5 Examples of Formative Assessment

We explore five practical and effective methods that educators can use to assess student learning during instruction. Our article highlights the benefits of formative assessment and offers valuable insights into improving the learning experience.

examples of formative assessment

Schools of thought on student learning and the learning process constantly evolve based on experience, data and research. One thing is certain, however: there must be some kind of evaluation in the form of an assessment to check for student learning and adequately identify learning gaps. Classrooms will always have a diverse population of learners. To ensure student understanding on all fronts, there has to be an evaluative process that informs how the educator should proceed with their plans.

Assessments are “the systematic collection, review and use of information about educational programs to improve student learning. Assessments focus on what students know, what they can do, and what values they have when they graduate.” According to pedagogical findings, assessments can be divided into two types: formative and summative.

"Assessments are essential for determining learning outcomes."

What is the difference between formative and summative assessment?

There are some misconceptions concerning formative and summative assessments, so we wanted to clear the air. The major difference between formative and summative assessments is that formative assessments are low-stakes (meaning the impact on their grade overall is small, if not negligible), and summative assessments are considered high-stakes ( the effect on their average is a higher percentage). Formative assessments also focus on one lesson at a time to check for understanding and will generally come directly after the lesson is given. Summative assessments check for cumulative understanding over a longer period of time, such as at the end of a unit, possibly in the form of quizzes, papers or tests.

Related Resource: 10 Ideas for Building a Formative Assessment Toolkit

What are the 7 types of formative assessment?

There are arguably more than seven types of formative assessment due largely to the brilliant creativity of teachers who continue to create and invent ways to engage their students with formative assessment strategies and tools. But we thought we could at least start with seven to get the ball rolling. These suggestions can be used with the whole class, small group, or individual students.

  1. Homework
  2. Reflection papers/journals that are reviewed periodically during the semester
  3. Q&A’s and inspired class discussions: formal or informal
  4. Student/Teacher conferences
  5. In-class activities requiring a presentation of results
  6. Student feedback/self-assessment based on performance and progress
  7. Observations during class activities focusing on retention and engagement

Related Resource: Grading Strategies and Report Card Comments Essentials Kit

"Assessments focus on what students know, what they can do, and what values they have when they graduate."

What are the five examples of formative assessment?

Knowing the types of formative assessments is half the battle, but so many formative assessment ideas are floating out there - how do you know which ones are effective? We’ve compiled a list of five examples to improve your assessment techniques and enhance your students’ learning experience.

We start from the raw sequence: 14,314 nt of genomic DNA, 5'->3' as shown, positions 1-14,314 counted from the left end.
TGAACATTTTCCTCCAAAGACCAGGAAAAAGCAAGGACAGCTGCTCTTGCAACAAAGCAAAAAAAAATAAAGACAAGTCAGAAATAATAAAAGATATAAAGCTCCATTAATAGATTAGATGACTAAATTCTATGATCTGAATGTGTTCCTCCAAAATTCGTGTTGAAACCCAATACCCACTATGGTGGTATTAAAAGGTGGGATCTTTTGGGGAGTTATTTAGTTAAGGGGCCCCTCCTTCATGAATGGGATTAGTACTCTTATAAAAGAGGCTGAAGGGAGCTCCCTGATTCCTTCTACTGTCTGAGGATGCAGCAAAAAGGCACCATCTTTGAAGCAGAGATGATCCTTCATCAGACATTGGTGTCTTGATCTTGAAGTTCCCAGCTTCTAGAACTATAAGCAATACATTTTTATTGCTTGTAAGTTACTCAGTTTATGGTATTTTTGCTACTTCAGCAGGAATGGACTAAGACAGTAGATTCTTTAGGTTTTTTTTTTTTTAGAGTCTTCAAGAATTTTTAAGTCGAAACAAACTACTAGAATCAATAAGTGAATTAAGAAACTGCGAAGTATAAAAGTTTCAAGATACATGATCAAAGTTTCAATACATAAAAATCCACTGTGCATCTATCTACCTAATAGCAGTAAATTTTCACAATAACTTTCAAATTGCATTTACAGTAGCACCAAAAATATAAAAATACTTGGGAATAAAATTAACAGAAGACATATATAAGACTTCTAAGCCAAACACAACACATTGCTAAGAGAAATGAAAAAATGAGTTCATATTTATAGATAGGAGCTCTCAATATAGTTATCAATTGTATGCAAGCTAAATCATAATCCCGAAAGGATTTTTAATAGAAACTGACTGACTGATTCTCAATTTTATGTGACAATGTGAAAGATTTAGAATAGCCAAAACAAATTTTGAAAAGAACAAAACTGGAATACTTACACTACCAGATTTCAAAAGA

1. Bell Ringers - warm-up activities to check for retention and prior knowledge of previous lesson plans and/or units. It could consist of lightning round questions and/or open-ended questions posed to the whole class or individual students.
  2. Exit Slips / Exit Tickets - closing, quick activities to check for student comprehension at the end of class. It’s a great way to gather student responses, providing students with a clear picture of what they know and need to revisit. Bell ringers and/or exit tickets should be low-stakes concerning the student’s grade.
  3. Think-Pair-Share - a learning process to improve metacognition, collaboration and communication skills where students analyze and synthesize materials independently before pairing up with other classmates and sharing their thoughts and findings.
  4. Socratic Seminar - class discussions that require student preparation that fosters active learning, courteous discussion, thoughtful responses and extensive research. A rubric is often provided before the seminar assignments to establish clear expectations.
  5. Self-Assessment - provides a way for students to engage and evaluate their own learning process by identifying their own strengths and weaknesses. Self-assessments can be handwritten or make use of google forms. This set of 4 self-assessments will help your students reflect on their writing, reading, math, and behavior. They will identify what they are doing well and what they want to improve.

Assessments are essential for determining learning outcomes. Throughout the school year, teachers should use various summative and practical formative assessments to perpetuate learners’ engagement in their own education. 

Related resource: Grading and Assessment Strategies

Looking for more great assessment ideas?

Head over to our Assessment Strategies Hub where you'll find a collection of ideas and forms to make it easier for you to evaluate and grade your students' work, no matter their grade level. 

Sign up for the TeacherVision newsletter to get daily or weekly updates on everything new and coming up in the world of teaching. Create a free TeacherVision account to start downloading your free teaching resources and lesson plans from our huge library of resources and too

About the author

Jenny Vanderberg Shannon


About Jenny

Jenny Vanderberg Shannon is a former education professional with 10+ years of classroom and leadership experience, with a B.A. in English, and an M.A. in Educational… Read more

loading gif